Neuroscience 6e Web Topic 2.1 - Passive Membrane Properties

The passive flow of electrical current plays a central role in action potential propagation, synaptic transmission, and all other forms of electrical signaling in nerve cells. Therefore, it is worthwhile understanding in quantitative terms how passive current flow varies with distance along a neuron. For the case of a cylindrical axon, such as the one depicted in Figure 2.3 in the textbook, subthreshold current injected into one part of the axon spreads passively along the axon until the current is dissipated by leakage out across the axon membrane. As a result of this leakage, potentials measured along the length of the axon get smaller with distance from the site where current is injected (Figure 1). The decrement in the current flow with distance can be determined by plotting the relative reduction in the amplitude of potentials over distance (Figure 2). This relationship is described by a simple exponential function:

$V_2=V_0 \,{e^{-x/\lambda}}$

where Vx is the voltage response at any distance x along the axon, V0 is the voltage change at the point where current is injected into the axon, e is the base of natural logarithms (approximately 2.7), and λ is the length constant of the axon. As is evident in this relationship, the length constant is the distance where the initial voltage response (V0) decays to 1/e (or 37%) of its value. The length constant is thus a way to characterize how far passive current flow spreads before it leaks out of the axon, with leakier axons having shorter length constants.

Figure 1  Superimposed responses to a current pulse, measured at indicated distances along an axon.

Figure 2  Spatial decay of membrane potential along a cylindrical axon. A current pulse injected at one point in the axon (0 mm) produces voltage responses (Vx) that decay exponentially with distance. The distance where the voltage response is 1/e of its initial value (V0) is the length constant, λ.

The length constant depends on the physical properties of the axon, in particular the relative resistances of the plasma membrane (rm), the intracellular axoplasm (ri), and the extracellular medium (r0). The relationship between these parameters is


Hence, to improve the passive flow of current along an axon, the resistance of the plasma membrane should be as high as possible, and the resistances of the axoplasm and extracellular medium should be low.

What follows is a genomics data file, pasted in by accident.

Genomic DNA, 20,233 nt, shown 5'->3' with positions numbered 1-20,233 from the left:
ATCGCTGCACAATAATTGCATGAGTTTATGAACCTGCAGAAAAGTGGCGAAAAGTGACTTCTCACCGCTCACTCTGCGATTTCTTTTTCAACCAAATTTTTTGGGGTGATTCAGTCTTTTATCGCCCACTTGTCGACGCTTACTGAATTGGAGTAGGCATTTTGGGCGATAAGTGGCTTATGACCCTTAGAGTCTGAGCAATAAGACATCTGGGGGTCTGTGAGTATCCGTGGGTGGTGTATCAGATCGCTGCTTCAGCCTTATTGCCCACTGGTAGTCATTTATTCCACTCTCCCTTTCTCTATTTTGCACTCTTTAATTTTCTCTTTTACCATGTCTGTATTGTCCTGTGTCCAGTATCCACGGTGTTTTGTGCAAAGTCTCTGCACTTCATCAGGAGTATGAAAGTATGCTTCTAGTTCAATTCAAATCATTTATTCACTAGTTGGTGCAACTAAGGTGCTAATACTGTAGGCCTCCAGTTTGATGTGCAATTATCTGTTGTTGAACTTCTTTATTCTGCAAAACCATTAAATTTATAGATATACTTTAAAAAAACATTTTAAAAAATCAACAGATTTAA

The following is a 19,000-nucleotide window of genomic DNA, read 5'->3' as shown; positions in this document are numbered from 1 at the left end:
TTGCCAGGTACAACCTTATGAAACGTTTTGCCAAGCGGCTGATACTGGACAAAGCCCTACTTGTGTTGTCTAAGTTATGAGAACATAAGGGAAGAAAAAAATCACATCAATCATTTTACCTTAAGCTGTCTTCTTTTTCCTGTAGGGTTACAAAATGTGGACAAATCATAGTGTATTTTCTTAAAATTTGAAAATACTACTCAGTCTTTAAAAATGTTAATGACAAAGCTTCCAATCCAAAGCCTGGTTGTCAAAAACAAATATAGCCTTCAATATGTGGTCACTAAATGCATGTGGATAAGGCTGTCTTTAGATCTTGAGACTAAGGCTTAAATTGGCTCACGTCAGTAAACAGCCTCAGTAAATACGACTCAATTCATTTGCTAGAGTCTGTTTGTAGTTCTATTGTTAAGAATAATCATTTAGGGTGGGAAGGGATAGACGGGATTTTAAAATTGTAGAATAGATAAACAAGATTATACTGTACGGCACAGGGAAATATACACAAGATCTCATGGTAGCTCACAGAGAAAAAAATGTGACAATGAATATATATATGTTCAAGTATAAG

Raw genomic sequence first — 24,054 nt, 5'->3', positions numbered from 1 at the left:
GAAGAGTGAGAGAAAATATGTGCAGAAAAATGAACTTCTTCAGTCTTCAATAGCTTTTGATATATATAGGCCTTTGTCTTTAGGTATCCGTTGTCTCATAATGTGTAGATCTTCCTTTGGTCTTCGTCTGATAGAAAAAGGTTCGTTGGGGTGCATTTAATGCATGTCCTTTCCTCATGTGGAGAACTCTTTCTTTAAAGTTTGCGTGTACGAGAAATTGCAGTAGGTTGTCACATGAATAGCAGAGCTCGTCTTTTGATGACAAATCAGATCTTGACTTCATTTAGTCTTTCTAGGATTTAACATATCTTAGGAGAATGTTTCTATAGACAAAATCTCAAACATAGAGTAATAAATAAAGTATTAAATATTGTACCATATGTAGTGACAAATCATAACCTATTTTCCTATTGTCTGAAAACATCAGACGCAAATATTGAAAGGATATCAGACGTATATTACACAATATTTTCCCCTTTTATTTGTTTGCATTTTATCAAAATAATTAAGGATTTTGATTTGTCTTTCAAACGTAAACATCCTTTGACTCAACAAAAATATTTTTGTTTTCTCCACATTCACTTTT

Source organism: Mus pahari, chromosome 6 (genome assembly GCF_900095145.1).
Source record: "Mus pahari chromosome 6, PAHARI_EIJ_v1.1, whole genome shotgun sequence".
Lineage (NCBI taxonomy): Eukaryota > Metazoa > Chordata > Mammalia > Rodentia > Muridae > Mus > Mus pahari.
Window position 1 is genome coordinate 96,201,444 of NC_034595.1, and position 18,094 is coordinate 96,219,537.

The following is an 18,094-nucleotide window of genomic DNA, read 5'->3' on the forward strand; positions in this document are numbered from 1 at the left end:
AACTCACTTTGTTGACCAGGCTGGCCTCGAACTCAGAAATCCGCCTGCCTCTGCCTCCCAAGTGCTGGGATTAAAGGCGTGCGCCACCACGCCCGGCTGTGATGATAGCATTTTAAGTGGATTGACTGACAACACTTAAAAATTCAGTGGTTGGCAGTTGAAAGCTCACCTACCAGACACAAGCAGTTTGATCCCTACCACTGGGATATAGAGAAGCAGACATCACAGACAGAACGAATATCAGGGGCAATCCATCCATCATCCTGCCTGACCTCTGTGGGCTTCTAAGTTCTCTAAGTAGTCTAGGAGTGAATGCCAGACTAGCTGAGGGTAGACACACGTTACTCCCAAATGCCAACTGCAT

Another important consequence of the passive properties of neurons is that currents flowing across a membrane do not immediately change the membrane potential. For example, when a rectangular current pulse is injected into the axon shown in the experiment illustrated in Figure 2.3A in the textbook, the membrane potential depolarizes slowly over a few milliseconds and then repolarizes over a similar time course when the current pulse ends (see Figure 1). These delays in changing the membrane potential are due to the fact that the plasma membrane behaves as a capacitor, storing the initial charge that flows at the beginning and end of the current pulse. For the case of a cell whose membrane potential is spatially uniform, the change in the membrane potential at any time, Vt, after beginning the current pulse (Figure 3) can also be described by an exponential relationship:

$V_t=V_\infty\left({1- e^{-t/\tau}}\right)$

where V∞ is the steady-state value of the membrane potential change, t is the time after the current pulse begins, and τ is the membrane time constant. The time constant is thus defined as the time when the voltage response (Vt) rises to 1 – (1/e) (or 63%) of V∞ . After the current pulse ends, the membrane potential change also declines exponentially according to the relationship

$V_t=V_\infty e^{-t/\tau}$

During this decay, the membrane potential returns to 1/e of V∞ at a time equal to τ. For cells with more complex geometries than that of the axon in Figure 2.3A in the textbook, the time courses of the changes in membrane potential are not simple exponentials, but nonetheless depend on the membrane time constant. Thus, the time constant characterizes how rapidly current flow changes the membrane potential.

Figure 3  Time course of potential changes produced in a spatially uniform cell by a current pulse. The rise and fall of the membrane potential (V∞τ) can be described as exponential functions, with the time constant τ defining the time required for the response to rise to 1 – (1/e) of the steady-state value (V∞ ) or to decline to 1/e of V∞ .

The membrane time constant also depends on the physical properties of the nerve cell, specifically on the resistance (rm) and capacitance (cm) of the plasma membrane such that:


The values of rm and cm depend, in part, on the size of the neuron, with larger cells having lower resistances and larger capacitances. In general, small nerve cells tend to have long time constants, and large cells tend to have brief time constants.


Hodgkin, A. L. and W. A. H. Rushton (1938) The electrical constants of a crustacean nerve fibre. Proc. R. Soc. Lond. 133: 444–479.

Johnston, D. and S. M.-S. WU (1995) Foundations of Cellular Neurophysiology. Cambridge, MA: MIT Press.

Rall, W. (1977) Core conductor theory and cable properties of neurons. In Handbook of Physiology, Section 1: The Nervous System, Vol. 1: Cellular Biology of Neurons. E. R. Kandel (ed.). Bethesda, MD: American Physiological Society, pp. 39–98.